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Moray West cleared for UK CfD round with Scots' marine consent

EDPR-Engie 800MW+ project could start construction in 2022 next to giant Moray East in UK North Sea

The Moray West offshore wind development has been granted marine consent by the Scottish government, clearing the way for the 800MW+ North Sea project to enter the UK’s upcoming Contracts for Difference (CfD) auction.

The wind farm in the outer Moray Firth, being developed by Portugal’s EDPR and France’s Engie – which last month formed a joint venture for the global offshore market, could move into construction as early as 2022, should it win capacity in this summer's tender.

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“This is one or the most significant pre-construction milestones in the development of any project, and I would like to thank all of the communities, individuals and organisations who have engaged with us as part of the process, allowing us to secure a consent within the challenging CfD timescale,” said Moray Offshore Renewables director Dan Finch.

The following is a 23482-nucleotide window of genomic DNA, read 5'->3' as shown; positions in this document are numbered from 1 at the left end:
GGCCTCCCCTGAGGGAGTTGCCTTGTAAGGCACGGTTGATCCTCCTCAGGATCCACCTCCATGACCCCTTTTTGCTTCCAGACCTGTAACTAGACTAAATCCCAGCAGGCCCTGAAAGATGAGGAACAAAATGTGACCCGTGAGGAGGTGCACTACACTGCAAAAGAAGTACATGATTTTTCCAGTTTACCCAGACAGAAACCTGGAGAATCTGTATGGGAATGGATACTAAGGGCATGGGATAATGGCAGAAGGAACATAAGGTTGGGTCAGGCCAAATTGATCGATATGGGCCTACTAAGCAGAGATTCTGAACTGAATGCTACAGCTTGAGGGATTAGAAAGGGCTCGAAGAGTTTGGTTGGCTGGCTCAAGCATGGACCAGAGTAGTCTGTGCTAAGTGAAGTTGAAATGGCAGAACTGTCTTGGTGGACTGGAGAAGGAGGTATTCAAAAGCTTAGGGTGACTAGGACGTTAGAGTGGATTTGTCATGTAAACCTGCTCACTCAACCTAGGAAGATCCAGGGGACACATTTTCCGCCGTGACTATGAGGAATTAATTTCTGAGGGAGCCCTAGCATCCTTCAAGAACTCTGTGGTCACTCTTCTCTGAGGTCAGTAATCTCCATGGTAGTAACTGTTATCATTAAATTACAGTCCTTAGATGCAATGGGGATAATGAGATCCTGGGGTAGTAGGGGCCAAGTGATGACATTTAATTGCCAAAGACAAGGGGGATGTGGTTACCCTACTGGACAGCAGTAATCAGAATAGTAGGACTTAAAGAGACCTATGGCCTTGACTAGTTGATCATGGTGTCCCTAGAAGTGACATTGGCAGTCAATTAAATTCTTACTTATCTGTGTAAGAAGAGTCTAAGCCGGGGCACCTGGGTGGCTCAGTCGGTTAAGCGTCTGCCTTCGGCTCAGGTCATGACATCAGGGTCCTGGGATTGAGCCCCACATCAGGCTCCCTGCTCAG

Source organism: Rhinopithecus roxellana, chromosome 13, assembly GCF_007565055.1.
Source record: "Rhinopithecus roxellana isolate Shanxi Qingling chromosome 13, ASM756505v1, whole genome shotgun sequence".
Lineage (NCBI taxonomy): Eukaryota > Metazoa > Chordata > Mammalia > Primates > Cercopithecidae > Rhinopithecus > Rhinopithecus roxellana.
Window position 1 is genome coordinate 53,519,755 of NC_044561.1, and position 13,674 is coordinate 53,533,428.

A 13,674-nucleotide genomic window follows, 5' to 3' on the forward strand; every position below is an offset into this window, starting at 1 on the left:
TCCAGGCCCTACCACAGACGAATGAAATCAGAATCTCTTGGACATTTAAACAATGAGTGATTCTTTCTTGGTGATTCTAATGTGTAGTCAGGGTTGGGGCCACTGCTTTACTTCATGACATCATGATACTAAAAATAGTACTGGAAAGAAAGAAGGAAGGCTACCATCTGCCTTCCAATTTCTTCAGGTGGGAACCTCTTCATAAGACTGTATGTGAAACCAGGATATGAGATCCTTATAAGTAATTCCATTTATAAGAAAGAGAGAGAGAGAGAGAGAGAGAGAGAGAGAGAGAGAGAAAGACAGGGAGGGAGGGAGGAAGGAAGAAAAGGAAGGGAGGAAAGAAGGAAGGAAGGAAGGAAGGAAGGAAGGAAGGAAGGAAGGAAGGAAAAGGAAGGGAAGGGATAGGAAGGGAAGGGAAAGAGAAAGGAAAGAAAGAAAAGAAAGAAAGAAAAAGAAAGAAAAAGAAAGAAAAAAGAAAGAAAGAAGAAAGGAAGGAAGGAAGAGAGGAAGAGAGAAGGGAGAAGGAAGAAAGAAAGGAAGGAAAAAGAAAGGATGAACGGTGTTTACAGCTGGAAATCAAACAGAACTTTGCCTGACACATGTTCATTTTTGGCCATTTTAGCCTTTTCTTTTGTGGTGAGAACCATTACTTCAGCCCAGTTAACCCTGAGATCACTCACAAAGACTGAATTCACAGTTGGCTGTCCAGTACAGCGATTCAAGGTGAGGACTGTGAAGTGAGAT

“We look forward to working with the local economy as we enter the auction which will establish Moray West as the next high-capacity, low-cost, low-carbon generation project in Scotland. The project will also be a major step towards the strengthened target in the revised Scottish Climate Change Bill of net zero carbon emissions by 2045.”

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Development of Moray West, to be built around 87 turbines some 22km off Scotland, would follow on from that of EDPR-Engie’s £2.6bn ($3.3bn) Moray East project, which was granted consent in 2014, won a CfD in 2017 with a record-setting low bid of £57.5/MWh, and is currently in construction using 100 MHI Vestas 9.5MW wind turbines.

“Moray West follows hot on the heels of Moray East, which will supply power to the grid at less than half the price of offshore wind farms installed to date. Moray West is a vital part of the pipeline of projects necessary to support investment in the UK supply chain, making it competitive on a global basis,” added Finch.

The UK foresees getting at least one-third of all its electricity from offshore wind by 2030, having finalised a ‘sector deal’ earlier this year that aims at having 30GW installed by this date.

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